Who was the first person really? Why are there so many different kinds of animals? What are things made of? Why do we have night and day, winter and summer? Why do bad things happen? These fundamental questions and so many more are answered in Richard Dawkins’ new book, The Magic of Reality: How We Know What’s Really True.
All the things a child may inquire about, and all the things a parent, such as myself, may struggle to answer, are explained in vivid yet digestible sections in this book. Each chapter begins with a question, for example, “When and how did everything begin?” Dawkins first explores non-scientific, mythical answers to his questions because, he writes, “they are colorful and interesting, and real people have believed them. Some people still do.” He then proceeds to explain what and why things really are. Science, he proves, is truly magical, and he takes the young reader (and his or her parents) on a journey of amazing facts, magical myths, and memorable anecdotes.
But for all of its wondrous information and Dawkins’ engaging style, The Magic of Reality would not be complete without the extraordinary illustrations by award-winning artist Dave McKean. Together, Dawkins and McKean have created the best science book this homeschooling family has ever seen.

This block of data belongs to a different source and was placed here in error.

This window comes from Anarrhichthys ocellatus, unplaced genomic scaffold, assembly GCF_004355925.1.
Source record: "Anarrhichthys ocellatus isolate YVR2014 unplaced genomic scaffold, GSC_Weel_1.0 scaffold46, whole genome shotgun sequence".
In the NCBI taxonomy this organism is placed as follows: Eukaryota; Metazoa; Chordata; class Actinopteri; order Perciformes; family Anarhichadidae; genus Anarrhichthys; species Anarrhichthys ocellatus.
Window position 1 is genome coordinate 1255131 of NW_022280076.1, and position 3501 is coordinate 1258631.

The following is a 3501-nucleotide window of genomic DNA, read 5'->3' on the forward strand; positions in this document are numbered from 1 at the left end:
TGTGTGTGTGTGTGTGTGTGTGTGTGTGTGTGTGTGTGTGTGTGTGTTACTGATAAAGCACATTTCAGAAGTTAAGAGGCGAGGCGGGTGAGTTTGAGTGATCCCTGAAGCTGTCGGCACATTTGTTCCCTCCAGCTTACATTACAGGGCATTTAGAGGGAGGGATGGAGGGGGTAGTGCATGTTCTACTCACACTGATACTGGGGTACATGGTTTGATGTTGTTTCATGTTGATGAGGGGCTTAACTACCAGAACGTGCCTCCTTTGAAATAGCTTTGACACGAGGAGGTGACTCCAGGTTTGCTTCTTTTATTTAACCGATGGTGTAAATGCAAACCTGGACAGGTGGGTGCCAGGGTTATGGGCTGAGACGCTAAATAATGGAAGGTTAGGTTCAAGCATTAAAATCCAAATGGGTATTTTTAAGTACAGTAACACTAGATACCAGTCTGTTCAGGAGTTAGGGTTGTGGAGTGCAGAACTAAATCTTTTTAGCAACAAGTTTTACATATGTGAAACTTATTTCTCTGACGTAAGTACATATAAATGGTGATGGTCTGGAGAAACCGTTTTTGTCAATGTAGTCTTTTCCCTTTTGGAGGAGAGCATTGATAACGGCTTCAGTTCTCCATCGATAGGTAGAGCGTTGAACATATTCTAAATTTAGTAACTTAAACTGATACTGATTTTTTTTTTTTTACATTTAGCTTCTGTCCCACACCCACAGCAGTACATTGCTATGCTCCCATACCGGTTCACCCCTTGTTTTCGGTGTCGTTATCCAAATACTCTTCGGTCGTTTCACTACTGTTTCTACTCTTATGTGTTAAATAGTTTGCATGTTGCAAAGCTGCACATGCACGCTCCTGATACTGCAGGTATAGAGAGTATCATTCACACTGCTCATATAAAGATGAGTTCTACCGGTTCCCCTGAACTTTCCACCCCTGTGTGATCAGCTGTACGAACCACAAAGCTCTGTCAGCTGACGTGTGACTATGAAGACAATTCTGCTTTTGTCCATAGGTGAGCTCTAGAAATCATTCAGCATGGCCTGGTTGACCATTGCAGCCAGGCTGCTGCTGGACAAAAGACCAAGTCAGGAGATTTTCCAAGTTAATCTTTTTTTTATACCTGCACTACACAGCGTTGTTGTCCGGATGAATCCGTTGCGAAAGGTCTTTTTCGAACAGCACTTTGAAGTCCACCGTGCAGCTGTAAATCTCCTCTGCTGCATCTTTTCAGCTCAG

Fair warning: the book is dense and, depending on a child’s age, can be a bit overwhelming. So, how should one use a book such as this? After all, it’s hardly a bedtime story. In my home, where we share The Magic of Reality with a ten-year-old girl and an eight-year-old boy, reading a chapter has become a regular Sunday morning activity. We take turns reading and follow up with a discussion about each fact and story. We ask questions, the kids try to answer, and vice versa. Our children offer amazing insights, and we all learn something new each time.
Dawkins, author of numerous books, including The Selfish Gene, The God Delusion, and The Greatest Show on Earth, is the world’s most famous evolutionary biologist and atheist. He has spent his career educating adults about science and evolution, and has now successfully departed from that path to excite young people with the wonders of science.
“I hope you agree that the truth has a magic of its own,” Dawkins writes in the final sentence of the book. “The truth is more magical—in the best and most exciting sense of the word—than any myth or made-up mystery or miracle. Science has its own magic: the magic of reality.” I couldn’t agree more with this sentiment, and highly recommend The Magic of Reality to any parent eager to introduce the subject of science to their child.